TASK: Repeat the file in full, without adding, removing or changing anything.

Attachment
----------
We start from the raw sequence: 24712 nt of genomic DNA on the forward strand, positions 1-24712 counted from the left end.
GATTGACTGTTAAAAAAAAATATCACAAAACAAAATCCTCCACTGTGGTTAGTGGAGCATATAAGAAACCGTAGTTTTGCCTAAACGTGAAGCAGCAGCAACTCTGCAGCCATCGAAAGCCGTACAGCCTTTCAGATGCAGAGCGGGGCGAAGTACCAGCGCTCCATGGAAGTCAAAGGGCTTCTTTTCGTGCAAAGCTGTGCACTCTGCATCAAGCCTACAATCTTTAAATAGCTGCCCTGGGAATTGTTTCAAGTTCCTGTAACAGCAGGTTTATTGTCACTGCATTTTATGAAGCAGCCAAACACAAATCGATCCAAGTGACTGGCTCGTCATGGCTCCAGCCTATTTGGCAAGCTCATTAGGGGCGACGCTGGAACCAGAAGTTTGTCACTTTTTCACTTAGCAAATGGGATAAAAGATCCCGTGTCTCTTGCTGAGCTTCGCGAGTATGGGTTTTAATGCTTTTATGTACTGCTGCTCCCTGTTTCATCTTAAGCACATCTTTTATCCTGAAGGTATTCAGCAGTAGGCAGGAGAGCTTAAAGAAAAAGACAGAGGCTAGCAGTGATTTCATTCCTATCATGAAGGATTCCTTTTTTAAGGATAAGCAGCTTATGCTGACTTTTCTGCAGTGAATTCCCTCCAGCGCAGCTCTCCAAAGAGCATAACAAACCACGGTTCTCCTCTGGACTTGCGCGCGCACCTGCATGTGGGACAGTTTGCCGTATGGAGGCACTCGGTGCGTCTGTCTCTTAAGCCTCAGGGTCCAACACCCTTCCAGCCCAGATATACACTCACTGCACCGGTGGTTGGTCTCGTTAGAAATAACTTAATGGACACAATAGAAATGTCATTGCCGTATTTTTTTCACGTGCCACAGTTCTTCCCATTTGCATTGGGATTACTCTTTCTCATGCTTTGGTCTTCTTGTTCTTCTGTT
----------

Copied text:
We start from the raw sequence: 24712 nt of genomic DNA on the forward strand, positions 1-24712 counted from the left end.
GATTGACTGTTAAAAAAAAATATCACAAAACAAAATCCTCCACTGTGGTTAGTGGAGCATATAAGAAACCGTAGTTTTGCCTAAACGTGAAGCAGCAGCAACTCTGCAGCCATCGAAAGCCGTACAGCCTTTCAGATGCAGAGCGGGGCGAAGTACCAGCGCTCCATGGAAGTCAAAGGGCTTCTTTTCGTGCAAAGCTGTGCACTCTGCATCAAGCCTACAATCTTTAAATAGCTGCCCTGGGAATTGTTTCAAGTTCCTGTAACAGCAGGTTTATTGTCACTGCATTTTATGAAGCAGCCAAACACAAATCGATCCAAGTGACTGGCTCGTCATGGCTCCAGCCTATTTGGCAAGCTCATTAGGGGCGACGCTGGAACCAGAAGTTTGTCACTTTTTCACTTAGCAAATGGGATAAAAGATCCCGTGTCTCTTGCTGAGCTTCGCGAGTATGGGTTTTAATGCTTTTATGTACTGCTGCTCCCTGTTTCATCTTAAGCACATCTTTTATCCTGAAGGTATTCAGCAGTAGGCAGGAGAGCTTAAAGAAAAAGACAGAGGCTAGCAGTGATTTCATTCCTATCATGAAGGATTCCTTTTTTAAGGATAAGCAGCTTATGCTGACTTTTCTGCAGTGAATTCCCTCCAGCGCAGCTCTCCAAAGAGCATAACAAACCACGGTTCTCCTCTGGACTTGCGCGCGCACCTGCATGTGGGACAGTTTGCCGTATGGAGGCACTCGGTGCGTCTGTCTCTTAAGCCTCAGGGTCCAACACCCTTCCAGCCCAGATATACACTCACTGCACCGGTGGTTGGTCTCGTTAGAAATAACTTAATGGACACAATAGAAATGTCATTGCCGTATTTTTTTCACGTGCCACAGTTCTTCCCATTTGCATTGGGATTACTCTTTCTCATGCTTTGGTCTTCTTGTTCTTCTGTT